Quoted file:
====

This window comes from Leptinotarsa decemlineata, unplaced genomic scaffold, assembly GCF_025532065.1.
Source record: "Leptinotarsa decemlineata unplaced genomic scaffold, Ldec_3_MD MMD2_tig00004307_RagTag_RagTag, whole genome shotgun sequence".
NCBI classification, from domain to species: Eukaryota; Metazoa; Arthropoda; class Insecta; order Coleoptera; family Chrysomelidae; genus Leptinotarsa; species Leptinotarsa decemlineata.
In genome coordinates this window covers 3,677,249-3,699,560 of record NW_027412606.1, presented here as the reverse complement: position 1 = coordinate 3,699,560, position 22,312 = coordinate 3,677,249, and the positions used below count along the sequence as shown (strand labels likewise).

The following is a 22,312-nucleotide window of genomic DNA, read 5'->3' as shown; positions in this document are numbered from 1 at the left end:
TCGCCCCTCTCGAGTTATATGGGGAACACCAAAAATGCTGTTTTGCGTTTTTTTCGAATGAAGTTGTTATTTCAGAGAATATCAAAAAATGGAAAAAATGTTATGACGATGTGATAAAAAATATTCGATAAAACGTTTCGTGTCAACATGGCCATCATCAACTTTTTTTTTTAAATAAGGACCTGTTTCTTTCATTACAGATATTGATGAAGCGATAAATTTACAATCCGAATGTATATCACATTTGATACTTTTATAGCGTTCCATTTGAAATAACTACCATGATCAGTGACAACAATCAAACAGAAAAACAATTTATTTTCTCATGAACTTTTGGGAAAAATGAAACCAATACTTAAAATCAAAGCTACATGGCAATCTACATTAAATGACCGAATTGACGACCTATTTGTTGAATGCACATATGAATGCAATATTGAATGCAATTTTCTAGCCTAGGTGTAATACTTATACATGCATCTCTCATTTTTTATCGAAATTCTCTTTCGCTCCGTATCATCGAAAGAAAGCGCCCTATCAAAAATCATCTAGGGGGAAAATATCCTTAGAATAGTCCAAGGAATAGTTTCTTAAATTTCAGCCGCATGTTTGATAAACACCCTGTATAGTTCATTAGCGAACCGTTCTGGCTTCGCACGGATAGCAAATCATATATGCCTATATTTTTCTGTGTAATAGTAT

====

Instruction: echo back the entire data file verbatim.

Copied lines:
This window comes from Leptinotarsa decemlineata, unplaced genomic scaffold, assembly GCF_025532065.1.
Source record: "Leptinotarsa decemlineata unplaced genomic scaffold, Ldec_3_MD MMD2_tig00004307_RagTag_RagTag, whole genome shotgun sequence".
NCBI classification, from domain to species: Eukaryota; Metazoa; Arthropoda; class Insecta; order Coleoptera; family Chrysomelidae; genus Leptinotarsa; species Leptinotarsa decemlineata.
In genome coordinates this window covers 3,677,249-3,699,560 of record NW_027412606.1, presented here as the reverse complement: position 1 = coordinate 3,699,560, position 22,312 = coordinate 3,677,249, and the positions used below count along the sequence as shown (strand labels likewise).

The following is a 22,312-nucleotide window of genomic DNA, read 5'->3' as shown; positions in this document are numbered from 1 at the left end:
TCGCCCCTCTCGAGTTATATGGGGAACACCAAAAATGCTGTTTTGCGTTTTTTTCGAATGAAGTTGTTATTTCAGAGAATATCAAAAAATGGAAAAAATGTTATGACGATGTGATAAAAAATATTCGATAAAACGTTTCGTGTCAACATGGCCATCATCAACTTTTTTTTTTAAATAAGGACCTGTTTCTTTCATTACAGATATTGATGAAGCGATAAATTTACAATCCGAATGTATATCACATTTGATACTTTTATAGCGTTCCATTTGAAATAACTACCATGATCAGTGACAACAATCAAACAGAAAAACAATTTATTTTCTCATGAACTTTTGGGAAAAATGAAACCAATACTTAAAATCAAAGCTACATGGCAATCTACATTAAATGACCGAATTGACGACCTATTTGTTGAATGCACATATGAATGCAATATTGAATGCAATTTTCTAGCCTAGGTGTAATACTTATACATGCATCTCTCATTTTTTATCGAAATTCTCTTTCGCTCCGTATCATCGAAAGAAAGCGCCCTATCAAAAATCATCTAGGGGGAAAATATCCTTAGAATAGTCCAAGGAATAGTTTCTTAAATTTCAGCCGCATGTTTGATAAACACCCTGTATAGTTCATTAGCGAACCGTTCTGGCTTCGCACGGATAGCAAATCATATATGCCTATATTTTTCTGTGTAATAGTAT